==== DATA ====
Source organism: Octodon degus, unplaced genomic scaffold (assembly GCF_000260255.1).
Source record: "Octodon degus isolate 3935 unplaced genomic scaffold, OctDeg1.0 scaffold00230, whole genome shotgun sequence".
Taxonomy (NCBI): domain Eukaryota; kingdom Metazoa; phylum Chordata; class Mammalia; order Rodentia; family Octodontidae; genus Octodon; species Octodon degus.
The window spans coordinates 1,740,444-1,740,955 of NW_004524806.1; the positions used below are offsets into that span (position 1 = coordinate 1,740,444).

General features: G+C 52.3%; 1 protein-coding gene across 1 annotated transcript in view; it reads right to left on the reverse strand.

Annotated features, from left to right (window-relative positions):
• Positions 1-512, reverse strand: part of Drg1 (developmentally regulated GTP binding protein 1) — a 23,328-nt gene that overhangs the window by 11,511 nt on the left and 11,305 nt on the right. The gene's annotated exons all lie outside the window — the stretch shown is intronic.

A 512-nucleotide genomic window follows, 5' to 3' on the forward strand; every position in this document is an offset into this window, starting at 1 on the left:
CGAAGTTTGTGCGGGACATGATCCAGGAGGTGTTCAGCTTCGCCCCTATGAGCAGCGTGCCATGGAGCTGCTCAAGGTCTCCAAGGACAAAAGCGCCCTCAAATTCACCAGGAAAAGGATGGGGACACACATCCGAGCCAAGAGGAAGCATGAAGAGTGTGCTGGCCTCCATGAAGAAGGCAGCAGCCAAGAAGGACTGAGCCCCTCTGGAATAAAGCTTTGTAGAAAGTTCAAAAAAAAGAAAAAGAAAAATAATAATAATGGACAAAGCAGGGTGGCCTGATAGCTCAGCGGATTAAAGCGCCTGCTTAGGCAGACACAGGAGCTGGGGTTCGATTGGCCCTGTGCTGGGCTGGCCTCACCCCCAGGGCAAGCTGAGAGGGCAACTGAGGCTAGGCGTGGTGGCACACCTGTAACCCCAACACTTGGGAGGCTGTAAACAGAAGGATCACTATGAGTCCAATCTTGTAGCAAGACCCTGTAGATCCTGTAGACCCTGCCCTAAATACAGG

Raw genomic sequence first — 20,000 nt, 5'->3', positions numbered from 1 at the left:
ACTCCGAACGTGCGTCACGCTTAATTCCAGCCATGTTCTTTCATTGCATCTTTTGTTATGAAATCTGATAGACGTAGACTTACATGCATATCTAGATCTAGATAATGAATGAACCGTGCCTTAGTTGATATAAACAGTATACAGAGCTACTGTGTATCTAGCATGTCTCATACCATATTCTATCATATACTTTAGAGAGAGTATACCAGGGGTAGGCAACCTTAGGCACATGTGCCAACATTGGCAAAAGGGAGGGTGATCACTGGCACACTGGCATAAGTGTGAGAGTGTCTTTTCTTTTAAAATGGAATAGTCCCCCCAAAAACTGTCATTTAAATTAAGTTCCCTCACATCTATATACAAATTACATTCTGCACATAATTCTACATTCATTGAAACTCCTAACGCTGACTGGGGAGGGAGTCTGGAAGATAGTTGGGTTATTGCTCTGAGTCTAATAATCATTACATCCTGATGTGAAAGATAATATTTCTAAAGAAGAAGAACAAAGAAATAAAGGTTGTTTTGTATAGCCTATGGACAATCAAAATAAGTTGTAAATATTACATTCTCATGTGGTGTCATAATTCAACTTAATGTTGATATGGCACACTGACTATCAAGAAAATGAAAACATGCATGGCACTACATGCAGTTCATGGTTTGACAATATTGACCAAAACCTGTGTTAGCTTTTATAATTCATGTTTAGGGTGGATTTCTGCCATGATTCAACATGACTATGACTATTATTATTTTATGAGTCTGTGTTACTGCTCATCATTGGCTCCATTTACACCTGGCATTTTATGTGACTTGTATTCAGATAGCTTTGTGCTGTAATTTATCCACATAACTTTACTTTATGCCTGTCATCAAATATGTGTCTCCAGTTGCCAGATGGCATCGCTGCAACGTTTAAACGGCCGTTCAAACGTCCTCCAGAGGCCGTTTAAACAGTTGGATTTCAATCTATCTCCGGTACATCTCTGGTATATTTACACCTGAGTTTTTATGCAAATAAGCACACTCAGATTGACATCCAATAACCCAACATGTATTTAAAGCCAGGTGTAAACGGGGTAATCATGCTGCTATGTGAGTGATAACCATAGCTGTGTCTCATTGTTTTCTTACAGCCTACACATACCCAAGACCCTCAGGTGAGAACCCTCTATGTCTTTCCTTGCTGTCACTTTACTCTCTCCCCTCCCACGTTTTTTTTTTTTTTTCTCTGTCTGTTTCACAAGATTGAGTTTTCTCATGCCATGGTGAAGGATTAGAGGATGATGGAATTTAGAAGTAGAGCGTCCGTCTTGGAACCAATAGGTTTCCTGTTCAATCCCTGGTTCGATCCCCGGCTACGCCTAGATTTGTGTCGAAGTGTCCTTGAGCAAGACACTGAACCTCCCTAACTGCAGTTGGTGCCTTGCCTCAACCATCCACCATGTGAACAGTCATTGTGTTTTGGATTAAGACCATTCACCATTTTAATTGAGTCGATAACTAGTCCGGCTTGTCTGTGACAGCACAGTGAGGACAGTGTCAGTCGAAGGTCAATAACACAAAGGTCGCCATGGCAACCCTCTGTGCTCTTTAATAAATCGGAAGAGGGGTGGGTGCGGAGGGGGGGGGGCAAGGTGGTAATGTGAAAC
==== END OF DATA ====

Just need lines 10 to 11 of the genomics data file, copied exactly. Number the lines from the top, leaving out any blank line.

Raw genomic sequence first — 20,000 nt, 5'->3', positions numbered from 1 at the left:
ACTCCGAACGTGCGTCACGCTTAATTCCAGCCATGTTCTTTCATTGCATCTTTTGTTATGAAATCTGATAGACGTAGACTTACATGCATATCTAGATCTAGATAATGAATGAACCGTGCCTTAGTTGATATAAACAGTATACAGAGCTACTGTGTATCTAGCATGTCTCATACCATATTCTATCATATACTTTAGAGAGAGTATACCAGGGGTAGGCAACCTTAGGCACATGTGCCAACATTGGCAAAAGGGAGGGTGATCACTGGCACACTGGCATAAGTGTGAGAGTGTCTTTTCTTTTAAAATGGAATAGTCCCCCCAAAAACTGTCATTTAAATTAAGTTCCCTCACATCTATATACAAATTACATTCTGCACATAATTCTACATTCATTGAAACTCCTAACGCTGACTGGGGAGGGAGTCTGGAAGATAGTTGGGTTATTGCTCTGAGTCTAATAATCATTACATCCTGATGTGAAAGATAATATTTCTAAAGAAGAAGAACAAAGAAATAAAGGTTGTTTTGTATAGCCTATGGACAATCAAAATAAGTTGTAAATATTACATTCTCATGTGGTGTCATAATTCAACTTAATGTTGATATGGCACACTGACTATCAAGAAAATGAAAACATGCATGGCACTACATGCAGTTCATGGTTTGACAATATTGACCAAAACCTGTGTTAGCTTTTATAATTCATGTTTAGGGTGGATTTCTGCCATGATTCAACATGACTATGACTATTATTATTTTATGAGTCTGTGTTACTGCTCATCATTGGCTCCATTTACACCTGGCATTTTATGTGACTTGTATTCAGATAGCTTTGTGCTGTAATTTATCCACATAACTTTACTTTATGCCTGTCATCAAATATGTGTCTCCAGTTGCCAGATGGCATCGCTGCAACGTTTAAACGGCCGTTCAAACGTCCTCCAGAGGCCGTTTAAACAGTTGGATTTCAATCTATCTCCGGTACATCTCTGGTATATTTACACCTGAGTTTTTATGCAAATAAGCACACTCAGATTGACATCCAATAACCCAACATGTATTTAAAGCCAGGTGTAAACGGGGTAATCATGCTGCTATGTGAGTGATAACCATAGCTGTGTCTCATTGTTTTCTTACAGCCTACACATACCCAAGACCCTCAGGTGAGAACCCTCTATGTCTTTCCTTGCTGTCACTTTACTCTCTCCCCTCCCACGTTTTTTTTTTTTTTTCTCTGTCTGTTTCACAAGATTGAGTTTTCTCATGCCATGGTGAAGGATTAGAGGATGATGGAATTTAGAAGTAGAGCGTCCGTCTTGGAACCAATAGGTTTCCTGTTCAATCCCTGGTTCGATCCCCGGCTACGCCTAGATTTGTGTCGAAGTGTCCTTGAGCAAGACACTGAACCTCCCTAACTGCAGTTGGTGCCTTGCCTCAACCATCCACCATGTGAACAGTCATTGTGTTTTGGATTAAGACCATTCACCATTTTAATTGAGTCGATAACTAGTCCGGCTTGTCTGTGACAGCACAGTGAGGACAGTGTCAGTCGAAGGTCAATAACACAAAGGTCGCCATGGCAACCCTCTGTGCTCTTTAATAAATCGGAAGAGGGGTGGGTGCGGAGGGGGGGGGGCAAGGTGGTAATGTGAAAC